This brings us to the simple, yet important conclusion that Christians are not God. According to Rowan Williams in his beautiful essay “Creation, Creativity and Creatureliness,” this is cause for celebration! He writes, “So we rejoice at not being God. We ought to give thanks to God that we are not God and that God is God.” Such an embrace and such a celebration, however, find a particular challenge for Christians living in the digital age in the many “enterprises in our world and our culture which feed the illusion that we could be God if we tried hard enough. … At level after level, our temptation is to deny that we are finite.”
What should we do?
The third and final question we need to learn to ask is: “What should we do?” Asking and answering this will help us learn to live into the “different way” that I previously mentioned. In order to live into this, however, we’ll need to figure out how to resist the temptation to want to leave our creatureliness behind. This is no easy task: Silicon Valley designs its devices to be nothing short of seductive, so how might Christians seeking to live faithfully in the digital age develop and employ ways to resist that seduction?
As philosopher of technology Albert Borgmann has noted in his book “Technology and the Character of Contemporary Life,” such resistance can only happen by way of a practice. He writes, “I believe that the more strongly we sense and the more clearly we understand the coherence and the character of technology, the more evident it becomes to us that technology must be countered by an equally patterned and social commitment, i.e., by a practice.” He defines a practice as the regular, habitual and typically communal devotion to a focal thing. Willpower alone won’t get the job done on this one.
Let me suggest that one practice that Christians might employ in order to imagine and sustain faithful — that is, creaturely — living in the digital age is the Sabbath. In his book “Living the Sabbath: Discovering the Rhythms of Rest and Delight,” theologian Norman Wirzba argues that the practice of the Sabbath is neither simply taking a day off from our busy routines nor is it merely a mode of rest or inactivity. Instead, “Sabbath observance has the potential to reform and redirect all our ways of living. It should be the source and goal that inspires and nourishes the best of everything we do.” For him, the practice of the Sabbath is our participation in the delight that marked God’s response to a creation wonderfully made.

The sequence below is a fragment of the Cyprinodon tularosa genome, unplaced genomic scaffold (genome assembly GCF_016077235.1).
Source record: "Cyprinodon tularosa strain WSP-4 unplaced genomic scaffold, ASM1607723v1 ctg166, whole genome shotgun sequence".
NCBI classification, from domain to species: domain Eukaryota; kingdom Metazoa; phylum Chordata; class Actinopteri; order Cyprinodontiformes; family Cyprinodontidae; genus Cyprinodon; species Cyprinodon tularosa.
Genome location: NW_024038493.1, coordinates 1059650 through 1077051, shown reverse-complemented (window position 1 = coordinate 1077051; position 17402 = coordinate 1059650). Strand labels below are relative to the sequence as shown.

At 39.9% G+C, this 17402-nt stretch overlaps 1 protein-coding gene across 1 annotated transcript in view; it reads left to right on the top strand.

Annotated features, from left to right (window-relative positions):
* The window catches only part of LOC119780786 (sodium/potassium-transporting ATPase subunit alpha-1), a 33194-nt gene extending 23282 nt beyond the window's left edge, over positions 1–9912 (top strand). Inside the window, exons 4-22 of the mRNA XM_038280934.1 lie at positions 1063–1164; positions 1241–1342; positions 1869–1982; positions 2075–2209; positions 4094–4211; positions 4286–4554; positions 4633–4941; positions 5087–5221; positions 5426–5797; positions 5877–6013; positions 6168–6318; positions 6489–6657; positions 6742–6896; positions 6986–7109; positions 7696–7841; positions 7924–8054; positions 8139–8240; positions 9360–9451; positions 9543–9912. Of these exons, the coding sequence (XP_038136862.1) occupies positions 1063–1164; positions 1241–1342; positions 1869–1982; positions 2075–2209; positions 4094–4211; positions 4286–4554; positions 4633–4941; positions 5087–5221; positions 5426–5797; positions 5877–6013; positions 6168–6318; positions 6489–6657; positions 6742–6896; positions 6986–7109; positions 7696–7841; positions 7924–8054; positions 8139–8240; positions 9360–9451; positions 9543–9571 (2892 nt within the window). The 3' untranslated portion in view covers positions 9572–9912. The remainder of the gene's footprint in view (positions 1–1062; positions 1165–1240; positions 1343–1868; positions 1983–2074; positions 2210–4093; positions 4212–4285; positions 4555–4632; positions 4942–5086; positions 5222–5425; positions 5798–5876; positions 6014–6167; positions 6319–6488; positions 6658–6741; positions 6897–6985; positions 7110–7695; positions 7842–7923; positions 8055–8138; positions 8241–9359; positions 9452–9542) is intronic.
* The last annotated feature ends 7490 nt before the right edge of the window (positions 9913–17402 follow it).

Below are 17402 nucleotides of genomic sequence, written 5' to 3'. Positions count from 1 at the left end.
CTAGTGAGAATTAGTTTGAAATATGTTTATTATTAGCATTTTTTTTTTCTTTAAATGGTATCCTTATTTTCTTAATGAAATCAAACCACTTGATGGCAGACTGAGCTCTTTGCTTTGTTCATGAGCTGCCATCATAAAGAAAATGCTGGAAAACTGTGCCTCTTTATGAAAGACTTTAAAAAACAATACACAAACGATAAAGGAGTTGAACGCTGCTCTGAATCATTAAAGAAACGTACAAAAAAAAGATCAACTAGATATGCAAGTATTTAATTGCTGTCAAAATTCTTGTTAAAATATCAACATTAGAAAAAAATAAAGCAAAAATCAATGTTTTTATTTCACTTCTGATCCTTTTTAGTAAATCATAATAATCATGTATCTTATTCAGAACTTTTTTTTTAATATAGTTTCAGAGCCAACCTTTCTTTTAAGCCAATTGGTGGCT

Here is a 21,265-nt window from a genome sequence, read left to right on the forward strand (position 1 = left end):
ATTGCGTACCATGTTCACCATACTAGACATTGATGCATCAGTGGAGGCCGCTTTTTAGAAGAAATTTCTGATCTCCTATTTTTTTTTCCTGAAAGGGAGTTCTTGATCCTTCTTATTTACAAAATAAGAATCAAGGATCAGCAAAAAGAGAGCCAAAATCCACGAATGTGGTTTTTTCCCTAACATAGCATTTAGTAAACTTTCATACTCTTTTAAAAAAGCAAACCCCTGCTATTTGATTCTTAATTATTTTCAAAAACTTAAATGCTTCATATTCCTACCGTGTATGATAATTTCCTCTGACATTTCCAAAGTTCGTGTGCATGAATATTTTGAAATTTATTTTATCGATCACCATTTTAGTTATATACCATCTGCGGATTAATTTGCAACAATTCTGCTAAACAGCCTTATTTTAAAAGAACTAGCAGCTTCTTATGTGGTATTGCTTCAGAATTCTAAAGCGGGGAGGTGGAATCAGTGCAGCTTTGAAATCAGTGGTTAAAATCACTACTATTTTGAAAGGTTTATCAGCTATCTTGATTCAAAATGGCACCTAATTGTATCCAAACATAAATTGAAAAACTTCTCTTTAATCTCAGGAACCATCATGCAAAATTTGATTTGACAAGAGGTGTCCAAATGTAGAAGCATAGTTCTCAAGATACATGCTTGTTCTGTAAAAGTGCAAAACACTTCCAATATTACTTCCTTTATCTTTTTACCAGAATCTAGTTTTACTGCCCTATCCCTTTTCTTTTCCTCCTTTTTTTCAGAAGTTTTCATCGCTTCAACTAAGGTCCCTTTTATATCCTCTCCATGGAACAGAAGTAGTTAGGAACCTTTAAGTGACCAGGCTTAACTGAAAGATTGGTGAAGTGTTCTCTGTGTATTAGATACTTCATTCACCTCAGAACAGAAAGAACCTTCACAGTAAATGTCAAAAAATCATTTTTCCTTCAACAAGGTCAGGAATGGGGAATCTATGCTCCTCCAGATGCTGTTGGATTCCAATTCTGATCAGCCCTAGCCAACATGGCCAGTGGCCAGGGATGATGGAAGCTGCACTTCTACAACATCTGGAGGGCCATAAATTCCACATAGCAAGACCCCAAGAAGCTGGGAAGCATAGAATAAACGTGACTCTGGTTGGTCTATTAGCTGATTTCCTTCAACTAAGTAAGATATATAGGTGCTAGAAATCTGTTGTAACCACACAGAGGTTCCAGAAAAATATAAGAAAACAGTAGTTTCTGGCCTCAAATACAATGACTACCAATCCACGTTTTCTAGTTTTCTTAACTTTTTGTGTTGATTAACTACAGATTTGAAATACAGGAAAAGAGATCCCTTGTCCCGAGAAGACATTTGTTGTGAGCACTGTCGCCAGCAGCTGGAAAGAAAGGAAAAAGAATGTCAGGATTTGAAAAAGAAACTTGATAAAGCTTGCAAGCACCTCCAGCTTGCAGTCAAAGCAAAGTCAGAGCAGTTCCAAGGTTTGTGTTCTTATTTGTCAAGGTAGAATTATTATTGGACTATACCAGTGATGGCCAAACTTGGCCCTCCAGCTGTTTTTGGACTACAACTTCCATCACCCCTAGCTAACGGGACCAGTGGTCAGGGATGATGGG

To quote Wirzba one last time: “When we stop from our work, what we are really doing is exhibiting a fundamental trust and faith in the goodness and praiseworthiness of God. … Sabbath rest is thus a call to Sabbath trust, a call to visibly demonstrate in our daily living that we know ourselves to be upheld and maintained by the grace of God rather than the strength and craftiness of our own hands. To enjoy a Sabbath day, we must give up our desire for total control.”
By practicing the Sabbath, contemporary Christians witness to the reality that it is God whom we trust, not ourselves or our technological devices; it is God who is in control, not ourselves or our technological devices; it is God who saves us, not ourselves or our technological devices. By practicing the Sabbath, Christians will be formed to resist the soteriology of Silicon Valley — that is, technological Pelagianism. The Sabbath witness of Christians, then, will be characterized by an embrace of our creaturely embodiment and our creaturely limitedness, as well as a celebration of the fact that we are not God.
My wife and I began to practice the Sabbath weekly during my years in divinity school and we have continued to do so as regularly as possible for nearly five years now. When we first started, it felt crazy to think about giving up time to study — study! — in order to enter into God’s rhythms of rest and delight. Now, we have two daughters and we can’t imagine life without it. May God help us to teach them to be Sabbath people in the digital age. May God teach all of us to be Sabbath people.
Elliott Haught is a campus staff minister with InterVarsity Christian Fellowship/USA at St. Mary’s College of California. He lives with his wife and two daughters in Oakland, California, where they attend Oakland City Church.